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Eurobike seminar looks at how bikes and cars could benefit from vehicle-to-vehicle communication

Published August 31, 2017

FRIEDRICHSHAFEN, Germany (BRAIN) — Every time someone from Google mentions how difficult it is for its autonomous cars to avoid cyclists on the road, the industry collectively shudders. Comments like these emphasize how pressing it is for cyclists to be able to voice their concerns to automakers as more autonomous features are added to cars.

The Confederation of the European Bicycle Industry (CONEBI) seminar entitled “Bicycle Intelligent Transport Systems, Connectivity and Access to Data”, which was held at Eurobike this week, examined how quickly the automotive and motorcycle industries are moving to advance vehicle-to-vehicle communication and how bicycles currently have little input into that discussion.

Gregor Dashbach, Bosch's director of e-bike system development, described the “digital shield” that Bosch developed with Ducati and other partners that allows a motorcycle to send position, speed and direction of travel information to cars that their safety software can anticipate long before a driver can visually spot the motorcyclist. And a similar system could be developed for bicycles.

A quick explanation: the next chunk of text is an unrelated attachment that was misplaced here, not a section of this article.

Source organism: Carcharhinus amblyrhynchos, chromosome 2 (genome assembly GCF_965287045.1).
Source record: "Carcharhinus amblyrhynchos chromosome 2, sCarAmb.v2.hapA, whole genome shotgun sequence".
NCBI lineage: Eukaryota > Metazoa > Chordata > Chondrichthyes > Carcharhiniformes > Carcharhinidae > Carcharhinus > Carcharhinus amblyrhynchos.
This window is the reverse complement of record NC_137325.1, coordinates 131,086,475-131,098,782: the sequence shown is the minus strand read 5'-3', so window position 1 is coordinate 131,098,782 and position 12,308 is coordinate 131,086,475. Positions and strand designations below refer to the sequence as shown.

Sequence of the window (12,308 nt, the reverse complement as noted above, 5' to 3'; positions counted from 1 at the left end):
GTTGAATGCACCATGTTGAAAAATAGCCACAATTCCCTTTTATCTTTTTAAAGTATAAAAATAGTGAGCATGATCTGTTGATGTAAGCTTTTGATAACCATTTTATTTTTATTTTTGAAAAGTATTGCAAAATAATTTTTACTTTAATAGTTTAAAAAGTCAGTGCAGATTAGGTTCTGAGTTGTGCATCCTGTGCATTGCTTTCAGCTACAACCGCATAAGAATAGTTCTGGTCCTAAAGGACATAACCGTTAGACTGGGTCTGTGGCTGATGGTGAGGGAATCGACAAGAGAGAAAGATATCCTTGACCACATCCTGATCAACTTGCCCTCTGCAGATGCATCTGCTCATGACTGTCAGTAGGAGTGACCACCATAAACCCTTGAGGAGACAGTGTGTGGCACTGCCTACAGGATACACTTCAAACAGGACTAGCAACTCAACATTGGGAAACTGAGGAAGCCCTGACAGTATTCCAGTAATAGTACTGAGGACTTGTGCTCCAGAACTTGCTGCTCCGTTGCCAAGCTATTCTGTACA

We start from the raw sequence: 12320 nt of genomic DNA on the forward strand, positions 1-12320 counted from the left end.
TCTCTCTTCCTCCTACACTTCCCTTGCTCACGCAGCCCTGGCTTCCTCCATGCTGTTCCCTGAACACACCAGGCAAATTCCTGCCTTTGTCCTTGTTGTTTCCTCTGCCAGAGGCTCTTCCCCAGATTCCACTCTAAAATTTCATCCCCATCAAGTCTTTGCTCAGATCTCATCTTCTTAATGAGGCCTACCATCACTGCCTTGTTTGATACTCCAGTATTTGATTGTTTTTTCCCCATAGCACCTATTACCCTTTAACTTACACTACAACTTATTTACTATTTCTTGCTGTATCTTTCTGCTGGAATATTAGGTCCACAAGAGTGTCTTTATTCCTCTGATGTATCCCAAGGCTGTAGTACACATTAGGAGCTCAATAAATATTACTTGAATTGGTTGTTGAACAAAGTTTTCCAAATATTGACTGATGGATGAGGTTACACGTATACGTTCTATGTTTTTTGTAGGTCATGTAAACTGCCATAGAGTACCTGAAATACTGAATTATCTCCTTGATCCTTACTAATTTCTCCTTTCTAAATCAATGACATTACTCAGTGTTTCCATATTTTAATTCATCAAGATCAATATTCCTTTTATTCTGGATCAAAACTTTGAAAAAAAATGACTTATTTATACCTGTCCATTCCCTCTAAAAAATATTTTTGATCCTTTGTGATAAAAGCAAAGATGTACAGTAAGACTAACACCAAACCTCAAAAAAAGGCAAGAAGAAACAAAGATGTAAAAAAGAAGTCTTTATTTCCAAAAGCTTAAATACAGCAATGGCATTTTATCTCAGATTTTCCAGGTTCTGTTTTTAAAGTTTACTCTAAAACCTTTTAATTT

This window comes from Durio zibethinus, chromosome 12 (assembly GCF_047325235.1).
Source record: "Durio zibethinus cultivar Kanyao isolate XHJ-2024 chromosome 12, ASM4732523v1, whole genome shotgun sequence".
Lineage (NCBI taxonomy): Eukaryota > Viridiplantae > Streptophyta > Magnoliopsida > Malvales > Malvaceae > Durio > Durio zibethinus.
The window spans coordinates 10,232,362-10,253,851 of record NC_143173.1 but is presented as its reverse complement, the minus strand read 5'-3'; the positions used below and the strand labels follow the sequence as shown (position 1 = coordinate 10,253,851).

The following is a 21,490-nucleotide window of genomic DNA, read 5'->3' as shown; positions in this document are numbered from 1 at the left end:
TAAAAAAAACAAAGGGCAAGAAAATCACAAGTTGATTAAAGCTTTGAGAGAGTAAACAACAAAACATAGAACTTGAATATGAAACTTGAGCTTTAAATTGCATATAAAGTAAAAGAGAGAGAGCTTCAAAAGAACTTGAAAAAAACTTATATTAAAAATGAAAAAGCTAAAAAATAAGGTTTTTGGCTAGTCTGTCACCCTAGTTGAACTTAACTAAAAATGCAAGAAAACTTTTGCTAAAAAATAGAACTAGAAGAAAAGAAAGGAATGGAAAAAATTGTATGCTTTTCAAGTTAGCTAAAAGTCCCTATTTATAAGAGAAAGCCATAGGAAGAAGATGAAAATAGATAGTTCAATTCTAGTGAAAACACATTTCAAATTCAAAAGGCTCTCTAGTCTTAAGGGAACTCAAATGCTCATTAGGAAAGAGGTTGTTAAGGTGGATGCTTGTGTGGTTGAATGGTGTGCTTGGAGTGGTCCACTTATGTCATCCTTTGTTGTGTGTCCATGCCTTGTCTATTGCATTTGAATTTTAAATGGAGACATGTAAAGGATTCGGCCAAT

Dashbach and others noted that cycling connectivity is evolving on a bicycle-to-cloud-based model. The cloud receives a rider’s speed, position and direction data, not the vehicle-to-vehicle communications that autonomous cars need for safety.

“We think in the cloud but local transmitting and receiving info in real time is where we need to be,” said Tom Acland, co-founder of COBI, a company that provides connectivity systems for e-bikes. He also noted there $2 devices are already available that cyclists can use that will show up on vehicle safety systems — so the technology is there and fairly inexpensive.

Automakers will need to verify cycling data’s integrity and whether it is secure enough to justify activating a car's safety systems to take corrective action. And from a cyclist’s perspective, cars will be receiving data about the bike’s speed, position and other data, and cyclists will need to be assured this data will not be abused. All this points to the need for initiating a dialogue between the two industries.

Kevin Mayne, director of development for the European Cyclists Federation, said claims that autonomous cars will displace other transportation options are overly optimistic.

“It will be quickly apparent to policy makers that having cars take people from their doors everywhere will raise health issues,” he said. “People will still need the exercise of cycling and walking.”

Mayne also said policy makers are open to the needs of cyclists. Working groups in the European Parliament and the United Nations are currently drafting regulations on Intelligent Transport Systems and vehicle-to-vehicle communications protocols. 

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